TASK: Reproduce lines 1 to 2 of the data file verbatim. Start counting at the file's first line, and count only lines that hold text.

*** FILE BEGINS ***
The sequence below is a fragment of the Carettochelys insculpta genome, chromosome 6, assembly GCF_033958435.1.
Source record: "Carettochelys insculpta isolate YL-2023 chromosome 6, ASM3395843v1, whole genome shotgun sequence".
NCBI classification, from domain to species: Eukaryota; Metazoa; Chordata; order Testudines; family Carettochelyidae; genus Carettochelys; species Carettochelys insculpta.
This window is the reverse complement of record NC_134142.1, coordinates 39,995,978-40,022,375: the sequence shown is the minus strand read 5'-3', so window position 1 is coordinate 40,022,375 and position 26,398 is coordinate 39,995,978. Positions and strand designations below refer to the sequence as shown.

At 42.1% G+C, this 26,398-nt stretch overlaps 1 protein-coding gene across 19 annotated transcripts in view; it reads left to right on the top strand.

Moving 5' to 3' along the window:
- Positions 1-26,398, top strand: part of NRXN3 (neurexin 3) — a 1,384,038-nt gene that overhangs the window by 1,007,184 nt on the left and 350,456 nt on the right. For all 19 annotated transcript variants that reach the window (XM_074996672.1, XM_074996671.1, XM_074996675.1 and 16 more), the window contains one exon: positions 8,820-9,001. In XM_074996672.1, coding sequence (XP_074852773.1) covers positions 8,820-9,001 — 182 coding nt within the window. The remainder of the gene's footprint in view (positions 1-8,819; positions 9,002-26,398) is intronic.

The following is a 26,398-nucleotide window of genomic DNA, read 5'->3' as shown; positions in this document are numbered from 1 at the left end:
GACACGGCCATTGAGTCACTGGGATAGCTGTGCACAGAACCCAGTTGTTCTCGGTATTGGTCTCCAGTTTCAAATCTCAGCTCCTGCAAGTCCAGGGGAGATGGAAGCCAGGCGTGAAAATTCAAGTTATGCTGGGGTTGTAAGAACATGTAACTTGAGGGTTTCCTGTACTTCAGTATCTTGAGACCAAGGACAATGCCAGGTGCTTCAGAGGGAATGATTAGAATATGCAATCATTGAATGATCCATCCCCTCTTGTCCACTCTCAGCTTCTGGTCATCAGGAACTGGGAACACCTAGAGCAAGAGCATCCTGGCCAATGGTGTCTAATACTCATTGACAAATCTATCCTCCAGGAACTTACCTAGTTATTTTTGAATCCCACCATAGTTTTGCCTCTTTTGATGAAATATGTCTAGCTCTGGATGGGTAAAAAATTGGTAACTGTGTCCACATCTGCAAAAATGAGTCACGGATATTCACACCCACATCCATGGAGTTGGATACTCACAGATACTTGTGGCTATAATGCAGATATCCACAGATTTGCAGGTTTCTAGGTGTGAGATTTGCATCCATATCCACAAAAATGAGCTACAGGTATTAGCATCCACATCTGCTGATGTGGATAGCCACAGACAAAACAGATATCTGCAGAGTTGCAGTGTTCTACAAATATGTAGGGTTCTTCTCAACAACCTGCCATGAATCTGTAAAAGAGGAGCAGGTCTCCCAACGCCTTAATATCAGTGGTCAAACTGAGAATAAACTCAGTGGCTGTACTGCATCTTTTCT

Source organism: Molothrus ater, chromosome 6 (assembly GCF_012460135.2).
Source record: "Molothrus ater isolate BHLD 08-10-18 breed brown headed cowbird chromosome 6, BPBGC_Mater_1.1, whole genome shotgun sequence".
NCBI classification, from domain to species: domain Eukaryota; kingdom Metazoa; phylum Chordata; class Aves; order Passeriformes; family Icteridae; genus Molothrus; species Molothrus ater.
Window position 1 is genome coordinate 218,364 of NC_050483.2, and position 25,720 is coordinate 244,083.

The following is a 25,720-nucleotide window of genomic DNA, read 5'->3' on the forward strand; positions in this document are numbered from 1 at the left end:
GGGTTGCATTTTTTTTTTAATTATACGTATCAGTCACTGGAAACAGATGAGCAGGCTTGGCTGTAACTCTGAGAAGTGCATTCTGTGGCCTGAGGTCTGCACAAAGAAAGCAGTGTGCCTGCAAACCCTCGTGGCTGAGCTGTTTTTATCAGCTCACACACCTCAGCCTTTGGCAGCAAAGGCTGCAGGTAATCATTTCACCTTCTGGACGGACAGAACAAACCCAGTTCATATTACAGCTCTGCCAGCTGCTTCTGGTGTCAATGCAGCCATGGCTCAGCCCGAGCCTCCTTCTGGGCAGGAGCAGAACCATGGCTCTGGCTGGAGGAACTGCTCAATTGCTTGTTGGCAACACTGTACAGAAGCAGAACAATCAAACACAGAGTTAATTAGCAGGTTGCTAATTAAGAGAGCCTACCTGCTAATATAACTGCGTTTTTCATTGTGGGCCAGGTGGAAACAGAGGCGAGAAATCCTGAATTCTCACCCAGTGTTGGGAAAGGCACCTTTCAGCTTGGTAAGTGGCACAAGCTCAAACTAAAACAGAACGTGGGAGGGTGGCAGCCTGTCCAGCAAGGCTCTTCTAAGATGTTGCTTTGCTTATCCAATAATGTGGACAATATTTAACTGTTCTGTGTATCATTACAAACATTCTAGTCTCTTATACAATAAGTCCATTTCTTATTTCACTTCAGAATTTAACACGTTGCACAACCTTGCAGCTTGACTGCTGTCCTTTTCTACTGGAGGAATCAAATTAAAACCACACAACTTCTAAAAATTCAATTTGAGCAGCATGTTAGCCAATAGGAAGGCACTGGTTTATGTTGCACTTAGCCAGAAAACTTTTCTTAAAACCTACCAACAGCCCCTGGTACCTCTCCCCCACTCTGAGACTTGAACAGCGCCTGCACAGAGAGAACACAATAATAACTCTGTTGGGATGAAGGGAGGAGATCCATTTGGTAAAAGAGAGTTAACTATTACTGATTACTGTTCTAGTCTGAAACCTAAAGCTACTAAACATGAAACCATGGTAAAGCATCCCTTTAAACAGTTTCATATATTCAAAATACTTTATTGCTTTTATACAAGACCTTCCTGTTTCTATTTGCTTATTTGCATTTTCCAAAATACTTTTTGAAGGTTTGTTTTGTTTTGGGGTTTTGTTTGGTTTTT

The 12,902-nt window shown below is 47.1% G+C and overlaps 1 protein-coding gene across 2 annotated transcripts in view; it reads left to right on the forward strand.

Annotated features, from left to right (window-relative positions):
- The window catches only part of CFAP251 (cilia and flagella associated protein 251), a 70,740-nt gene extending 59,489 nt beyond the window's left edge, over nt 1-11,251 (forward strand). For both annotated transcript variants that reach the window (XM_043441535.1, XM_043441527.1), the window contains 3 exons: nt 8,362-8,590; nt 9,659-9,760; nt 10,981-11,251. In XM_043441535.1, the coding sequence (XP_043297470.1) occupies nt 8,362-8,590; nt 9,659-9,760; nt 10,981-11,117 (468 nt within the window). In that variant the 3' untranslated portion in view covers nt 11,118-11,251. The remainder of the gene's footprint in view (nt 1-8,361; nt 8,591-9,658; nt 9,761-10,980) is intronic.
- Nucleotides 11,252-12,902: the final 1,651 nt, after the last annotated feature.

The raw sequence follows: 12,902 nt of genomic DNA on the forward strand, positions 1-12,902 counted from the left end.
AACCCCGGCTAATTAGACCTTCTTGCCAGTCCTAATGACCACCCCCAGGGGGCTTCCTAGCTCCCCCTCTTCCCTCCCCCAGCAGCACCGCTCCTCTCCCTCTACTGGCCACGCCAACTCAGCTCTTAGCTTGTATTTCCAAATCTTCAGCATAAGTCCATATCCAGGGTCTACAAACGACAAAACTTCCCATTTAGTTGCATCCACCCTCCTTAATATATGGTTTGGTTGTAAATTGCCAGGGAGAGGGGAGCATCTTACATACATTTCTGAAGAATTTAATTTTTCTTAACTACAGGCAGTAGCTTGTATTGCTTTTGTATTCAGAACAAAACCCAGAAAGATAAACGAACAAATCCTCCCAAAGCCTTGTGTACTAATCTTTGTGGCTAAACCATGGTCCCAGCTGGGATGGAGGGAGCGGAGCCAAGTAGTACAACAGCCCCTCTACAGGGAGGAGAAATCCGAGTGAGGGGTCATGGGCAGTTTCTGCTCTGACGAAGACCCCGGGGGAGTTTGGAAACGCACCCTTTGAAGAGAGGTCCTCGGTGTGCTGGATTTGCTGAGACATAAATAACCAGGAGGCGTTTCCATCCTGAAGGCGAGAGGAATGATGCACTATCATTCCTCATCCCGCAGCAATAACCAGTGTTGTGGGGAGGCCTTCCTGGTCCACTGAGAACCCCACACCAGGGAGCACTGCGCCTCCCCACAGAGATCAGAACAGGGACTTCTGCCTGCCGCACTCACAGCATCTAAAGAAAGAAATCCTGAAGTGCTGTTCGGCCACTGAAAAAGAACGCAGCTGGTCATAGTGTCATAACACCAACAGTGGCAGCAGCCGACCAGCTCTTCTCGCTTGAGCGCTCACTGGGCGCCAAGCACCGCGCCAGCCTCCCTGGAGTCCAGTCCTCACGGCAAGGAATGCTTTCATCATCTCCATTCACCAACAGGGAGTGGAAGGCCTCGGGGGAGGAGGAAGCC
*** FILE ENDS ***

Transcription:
The sequence below is a fragment of the Carettochelys insculpta genome, chromosome 6, assembly GCF_033958435.1.
Source record: "Carettochelys insculpta isolate YL-2023 chromosome 6, ASM3395843v1, whole genome shotgun sequence".